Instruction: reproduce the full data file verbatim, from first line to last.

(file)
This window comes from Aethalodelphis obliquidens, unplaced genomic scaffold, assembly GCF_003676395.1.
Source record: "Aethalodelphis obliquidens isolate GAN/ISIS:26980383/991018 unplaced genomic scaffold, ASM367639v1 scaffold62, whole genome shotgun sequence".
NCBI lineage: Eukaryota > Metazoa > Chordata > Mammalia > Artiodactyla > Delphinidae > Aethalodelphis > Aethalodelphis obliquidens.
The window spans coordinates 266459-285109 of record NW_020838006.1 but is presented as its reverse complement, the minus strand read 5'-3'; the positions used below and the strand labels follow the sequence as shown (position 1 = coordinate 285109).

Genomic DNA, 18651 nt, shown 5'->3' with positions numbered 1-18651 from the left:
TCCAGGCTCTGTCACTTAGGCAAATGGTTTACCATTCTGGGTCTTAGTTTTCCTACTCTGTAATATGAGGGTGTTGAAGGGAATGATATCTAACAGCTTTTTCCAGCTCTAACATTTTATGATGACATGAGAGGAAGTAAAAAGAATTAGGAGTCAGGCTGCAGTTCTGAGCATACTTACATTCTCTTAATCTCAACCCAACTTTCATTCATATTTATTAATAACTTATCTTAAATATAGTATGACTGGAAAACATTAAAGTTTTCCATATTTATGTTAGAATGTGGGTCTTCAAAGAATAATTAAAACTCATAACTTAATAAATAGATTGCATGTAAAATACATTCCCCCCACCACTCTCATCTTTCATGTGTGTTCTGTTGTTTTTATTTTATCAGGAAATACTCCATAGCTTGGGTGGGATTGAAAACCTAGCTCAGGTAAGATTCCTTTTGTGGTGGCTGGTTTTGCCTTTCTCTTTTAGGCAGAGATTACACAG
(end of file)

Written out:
This window comes from Aethalodelphis obliquidens, unplaced genomic scaffold, assembly GCF_003676395.1.
Source record: "Aethalodelphis obliquidens isolate GAN/ISIS:26980383/991018 unplaced genomic scaffold, ASM367639v1 scaffold62, whole genome shotgun sequence".
NCBI lineage: Eukaryota > Metazoa > Chordata > Mammalia > Artiodactyla > Delphinidae > Aethalodelphis > Aethalodelphis obliquidens.
The window spans coordinates 266459-285109 of record NW_020838006.1 but is presented as its reverse complement, the minus strand read 5'-3'; the positions used below and the strand labels follow the sequence as shown (position 1 = coordinate 285109).

Genomic DNA, 18651 nt, shown 5'->3' with positions numbered 1-18651 from the left:
TCCAGGCTCTGTCACTTAGGCAAATGGTTTACCATTCTGGGTCTTAGTTTTCCTACTCTGTAATATGAGGGTGTTGAAGGGAATGATATCTAACAGCTTTTTCCAGCTCTAACATTTTATGATGACATGAGAGGAAGTAAAAAGAATTAGGAGTCAGGCTGCAGTTCTGAGCATACTTACATTCTCTTAATCTCAACCCAACTTTCATTCATATTTATTAATAACTTATCTTAAATATAGTATGACTGGAAAACATTAAAGTTTTCCATATTTATGTTAGAATGTGGGTCTTCAAAGAATAATTAAAACTCATAACTTAATAAATAGATTGCATGTAAAATACATTCCCCCCACCACTCTCATCTTTCATGTGTGTTCTGTTGTTTTTATTTTATCAGGAAATACTCCATAGCTTGGGTGGGATTGAAAACCTAGCTCAGGTAAGATTCCTTTTGTGGTGGCTGGTTTTGCCTTTCTCTTTTAGGCAGAGATTACACAG